The outcomes at two years are shown in Table 3. There was no difference between groups in the clinical follow-up duration (first-generation 887.9±513.5 days vs. new-generation 748.4±497.4 days). With new-generation DES there was a statistical trend for a reduction in the study objective of MACE (31.2% vs. 19.6%; p=0.070). In addition, a trend in improved cardiac mortality (7.5% vs. 2.2%; p=0.091), but with no differences in all-cause mortality (10.8% vs. 7.6%; p=0.459), was observed in the new-generation DES group.

An advantage in the occurrence of MI (4.3% vs. 0%; 0.044) was also shown in this group. Notably, patients who had MI at follow-up were the patients who experienced definite ST, which consequently was significantly less frequent with new-generation DES (4.3% vs. 0%; p=0.044). Regarding the four cases of definite ST in first-generation DES, three of them occurred following PES, the characteristics of which are illustrated in Table 4. All patients survived the repeat intervention.

Only one (1.1%) probable ST was reported in first-generation DES and one (1.1%) probable ST in new-generation DES (p=0.994). Regarding the only patient who experienced a probable ST with new-generation DES, it was a sudden death at day 20 in a patient following ZES implantation who was taking DAPT. The probable ST with first-generation DES occurred 1,226 days following SES in a patient who presented with an acute MI and died prior to undergoing repeat intervention. This patient was taking only aspirin monotherapy.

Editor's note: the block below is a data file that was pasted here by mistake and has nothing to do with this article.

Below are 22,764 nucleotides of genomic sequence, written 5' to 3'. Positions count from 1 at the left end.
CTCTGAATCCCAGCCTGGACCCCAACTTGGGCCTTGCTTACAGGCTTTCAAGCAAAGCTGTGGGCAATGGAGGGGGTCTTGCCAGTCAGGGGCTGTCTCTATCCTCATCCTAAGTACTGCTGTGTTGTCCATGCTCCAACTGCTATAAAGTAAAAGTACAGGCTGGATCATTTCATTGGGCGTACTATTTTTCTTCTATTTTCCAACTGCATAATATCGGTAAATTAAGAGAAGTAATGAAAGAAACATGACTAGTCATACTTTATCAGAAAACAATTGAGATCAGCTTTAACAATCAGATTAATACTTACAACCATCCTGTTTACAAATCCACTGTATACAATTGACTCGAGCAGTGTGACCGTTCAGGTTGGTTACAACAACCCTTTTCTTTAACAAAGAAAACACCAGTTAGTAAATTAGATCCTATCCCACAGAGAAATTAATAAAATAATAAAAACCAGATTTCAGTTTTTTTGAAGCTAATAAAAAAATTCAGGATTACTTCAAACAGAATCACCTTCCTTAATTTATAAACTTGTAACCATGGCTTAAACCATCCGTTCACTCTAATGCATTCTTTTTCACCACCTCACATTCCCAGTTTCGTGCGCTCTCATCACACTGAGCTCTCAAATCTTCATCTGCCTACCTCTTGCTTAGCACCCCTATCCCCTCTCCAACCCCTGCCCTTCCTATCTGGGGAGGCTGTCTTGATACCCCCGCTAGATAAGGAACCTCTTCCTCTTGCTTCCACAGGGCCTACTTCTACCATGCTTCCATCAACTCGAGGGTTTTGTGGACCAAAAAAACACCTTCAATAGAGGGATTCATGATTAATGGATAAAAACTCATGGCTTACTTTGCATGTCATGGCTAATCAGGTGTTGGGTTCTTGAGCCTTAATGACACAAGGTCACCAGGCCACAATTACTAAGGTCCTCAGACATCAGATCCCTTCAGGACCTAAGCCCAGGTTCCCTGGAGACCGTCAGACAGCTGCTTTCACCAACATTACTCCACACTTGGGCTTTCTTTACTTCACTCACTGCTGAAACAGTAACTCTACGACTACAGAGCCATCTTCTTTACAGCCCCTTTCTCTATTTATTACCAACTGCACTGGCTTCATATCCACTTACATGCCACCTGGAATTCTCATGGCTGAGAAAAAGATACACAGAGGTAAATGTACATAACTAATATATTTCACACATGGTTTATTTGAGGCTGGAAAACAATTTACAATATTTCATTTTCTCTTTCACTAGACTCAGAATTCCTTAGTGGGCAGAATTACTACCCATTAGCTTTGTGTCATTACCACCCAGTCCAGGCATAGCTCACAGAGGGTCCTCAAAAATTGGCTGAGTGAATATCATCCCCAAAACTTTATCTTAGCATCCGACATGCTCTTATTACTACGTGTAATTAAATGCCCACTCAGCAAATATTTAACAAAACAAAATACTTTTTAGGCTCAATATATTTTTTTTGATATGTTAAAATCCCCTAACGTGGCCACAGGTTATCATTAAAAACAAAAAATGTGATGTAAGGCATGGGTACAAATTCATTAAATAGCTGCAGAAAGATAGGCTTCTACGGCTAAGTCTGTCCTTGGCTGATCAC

Overall, 73.1% of those undergoing first vs. 56.5% of those with new-generation DES implantation underwent angiographic follow-up (p=0.018). A benefit in favour of new-generation DES was additionally observed in TVR (23.7% vs. 12.0%; p=0.038) as well as a trend in TLR (12.9% vs. 5.4%; p=0.079).

Interestingly, there were no differences in patients treated with IVUS vs. those treated with only angiography guidance in TVR (15.2% vs. 22.1%; p=0.224), MI (3.0% vs. 1.2%; p=0.384) or MACE (IVUS 21.2% vs. angiography 31.4%; p=0.115).

Furthermore, when specifically PES vs. new-generation DES were analysed, there was a significant improvement in MACE (38.6% vs. 20.7%; p=0.026), MI (6.8% vs. 0%; p=0.011) and TVR (27.3% vs. 13.0%; p=0.042) with all new-generation DES, with a trend for improved cardiovascular mortality (9.1% vs. 2.2%; p=0.066). Additionally, when the SES group was compared with all new-generation DES, there was a trend for improved TLR (14.3% vs. 5.4%; p=0.073), Figure 1.

Figure 1. Kaplan-Meier curves demonstrating freedom from study endpoints. Freedom from events: A) major adverse cardiac events; B) cardiac mortality and myocardial infarction in first- ( ) vs. new- ( ) generation drug-eluting stents.


Predictors of MACE on multivariable analysis were EuroSCORE (OR 1.134; 95% CI: 1.000-1.286; p=0.0509) and the use of PES (OR 2.119; 95% CI: 0.978-4.591; p=0.0568).


The main findings of our study are: 1) new-generation DES led to a trend towards a reduction of MACE at two years as compared with first-generation DES; 2) benefits in MI and TVR were observed, as was a trend towards lower cardiac mortality with new-generation DES as compared with first-generation DES; 3) definite ST occurred less frequently with new-generation DES; 4) the use of PES was associated with MACE.